5. The Life Aquatic With Steve Zissou

This amount of Bill Murray is almost strange. We’re used to just a taste of Murray, or a dash of Murray in the background. But an Anderson movie with Bill Murray as the lead? It's like the dessert becoming a meal. Murray has been in nine of Anderson’s 10 films, and the comedy star of the ‘80s and ‘90s has the perfectly blunt, unemotional attitude that fits Anderson’s frank dialogue. He usually gets supporting parts, but the self-obsessed ship captain Steve Zissou is the film’s title character. This film gets the middle place ranking whether you view Anderson's films as Bill Murray-half-empty or Bill Murray-half-full. We're just not comfortable with this level of Bill Murraying in an Anderson movie.

4. Rushmore

Jason Schwartzman’s Max Fischer, an overachiever who goes overboard trying to please a select crowd, is about as close to self-aware as Anderson has ever been. Like Tarantino's or Christopher Nolans’ ardent followers, Anderson’s fans are completely dedicated to his flashy artwork and often decorate their rooms as tribute. Fischer almost feels like Anderson parodying his own audience.

3. The French Dispatch
Anderson’s 2021 project explores each of the film's stories individually, so as a result you get five separate stories of disparate weirdos caught in increasingly wacky situations. Five Anderson fables for the price of one! Anderson also likes to make his stories seem more eccentric through non-sequiturs, and given its nature as an anthology, The French Dispatch never stays with one plot line for too long.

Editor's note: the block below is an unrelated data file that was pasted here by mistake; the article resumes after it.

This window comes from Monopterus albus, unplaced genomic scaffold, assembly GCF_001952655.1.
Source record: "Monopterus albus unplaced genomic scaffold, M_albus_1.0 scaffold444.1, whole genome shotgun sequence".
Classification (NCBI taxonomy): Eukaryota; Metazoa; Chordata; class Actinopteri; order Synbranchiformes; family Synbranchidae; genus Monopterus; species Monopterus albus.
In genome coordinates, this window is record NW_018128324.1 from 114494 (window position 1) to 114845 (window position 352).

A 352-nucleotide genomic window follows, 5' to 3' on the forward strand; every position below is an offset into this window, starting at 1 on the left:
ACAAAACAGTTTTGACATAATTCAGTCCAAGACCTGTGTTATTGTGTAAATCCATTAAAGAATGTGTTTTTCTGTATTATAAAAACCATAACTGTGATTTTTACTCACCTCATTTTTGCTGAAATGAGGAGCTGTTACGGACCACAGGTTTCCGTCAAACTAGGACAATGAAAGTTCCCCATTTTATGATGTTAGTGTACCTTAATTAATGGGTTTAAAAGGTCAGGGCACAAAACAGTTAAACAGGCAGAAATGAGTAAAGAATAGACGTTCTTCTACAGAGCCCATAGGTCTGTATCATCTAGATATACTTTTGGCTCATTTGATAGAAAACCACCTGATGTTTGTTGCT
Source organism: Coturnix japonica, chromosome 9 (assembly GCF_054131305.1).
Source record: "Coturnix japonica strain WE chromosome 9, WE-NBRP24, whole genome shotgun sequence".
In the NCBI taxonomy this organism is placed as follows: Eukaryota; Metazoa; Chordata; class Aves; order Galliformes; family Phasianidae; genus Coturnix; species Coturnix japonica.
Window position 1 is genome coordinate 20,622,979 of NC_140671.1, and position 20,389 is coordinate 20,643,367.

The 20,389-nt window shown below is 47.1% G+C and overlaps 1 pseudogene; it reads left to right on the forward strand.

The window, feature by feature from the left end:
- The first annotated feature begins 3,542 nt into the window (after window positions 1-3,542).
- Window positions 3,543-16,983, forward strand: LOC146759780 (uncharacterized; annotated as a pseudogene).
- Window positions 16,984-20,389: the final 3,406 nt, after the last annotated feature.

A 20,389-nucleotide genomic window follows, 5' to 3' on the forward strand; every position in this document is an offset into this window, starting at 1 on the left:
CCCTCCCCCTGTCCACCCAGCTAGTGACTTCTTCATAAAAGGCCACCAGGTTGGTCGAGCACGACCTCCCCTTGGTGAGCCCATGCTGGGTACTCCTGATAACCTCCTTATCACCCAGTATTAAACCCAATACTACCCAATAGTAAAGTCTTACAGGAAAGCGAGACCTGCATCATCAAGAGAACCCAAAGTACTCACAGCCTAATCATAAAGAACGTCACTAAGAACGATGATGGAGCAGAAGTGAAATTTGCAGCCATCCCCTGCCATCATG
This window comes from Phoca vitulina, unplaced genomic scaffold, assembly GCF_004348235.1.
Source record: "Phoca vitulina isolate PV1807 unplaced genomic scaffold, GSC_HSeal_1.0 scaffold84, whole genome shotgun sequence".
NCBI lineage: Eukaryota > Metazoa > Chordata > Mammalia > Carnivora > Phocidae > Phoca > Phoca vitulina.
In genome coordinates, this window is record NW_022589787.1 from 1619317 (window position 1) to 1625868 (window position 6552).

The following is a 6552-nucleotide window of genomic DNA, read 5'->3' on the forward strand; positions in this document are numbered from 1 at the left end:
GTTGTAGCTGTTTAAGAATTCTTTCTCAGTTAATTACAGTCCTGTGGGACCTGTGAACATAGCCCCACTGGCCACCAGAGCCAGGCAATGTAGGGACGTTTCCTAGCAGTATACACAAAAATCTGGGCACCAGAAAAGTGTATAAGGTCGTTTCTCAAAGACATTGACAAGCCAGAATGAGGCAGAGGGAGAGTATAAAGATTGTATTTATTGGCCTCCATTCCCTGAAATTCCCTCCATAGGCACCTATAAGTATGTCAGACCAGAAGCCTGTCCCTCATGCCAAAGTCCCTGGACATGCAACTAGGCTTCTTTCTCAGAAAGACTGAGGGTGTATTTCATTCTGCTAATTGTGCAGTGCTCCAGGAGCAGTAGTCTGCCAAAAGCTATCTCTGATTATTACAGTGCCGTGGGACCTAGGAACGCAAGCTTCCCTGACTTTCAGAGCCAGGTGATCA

2. The Royal Tenenbaums
Gene Hackman’s last major star vehicle gives Anderson’s third feature a slightly different quality, but his brilliant 2001 film covers the same themes he’s been tackling for years: loneliness, sibling rivalry, unfulfilled affection, bickering, underappreciated artistry. This one isn’t even forcing us to deal with Adrien Brody. Once again, Anderson wants us to relate to weirdos who have “challenging” personal issues. Are we ever going to forget the romance between the adopted siblings Luke Wilson and Gwyneth Paltrow in The Royal Tenenbaums? And while we're asking questions: Are we going to keep ignoring the similarities between the Tenenbaums and the Glass family from J.D. Salinger's books?

1. The Grand Budapest Hotel
This is the most Wes Andersony movie that’s ever Wes Andersoned. The international story boasts the most locations of any Anderson vehicle, but it's also his most poignant, a tribute to the lost grace of an older era, which is crushed under the weight of fascism. That grace comes in the form of Ralph Fiennes’ slick M. Gustav, the operator of a grand (but equally idiosyncratic) hotel, who also beds 90-year-old ladies. Hey, we’ll take what we can get. Gustav’s hotel houses many offbeat inhabitants, and Anderson makes it even quirkier (yay!) by making sure we know that it’s a story within a story within a story. Gustav’s adventures are told by his young lobby boy (Tony Revolri) as an older man (F. Murray Abraham) to an author (Jude Law) who writes the stories again as an older man (Tom Wilkinson). George R. R. Martin could never get this complex.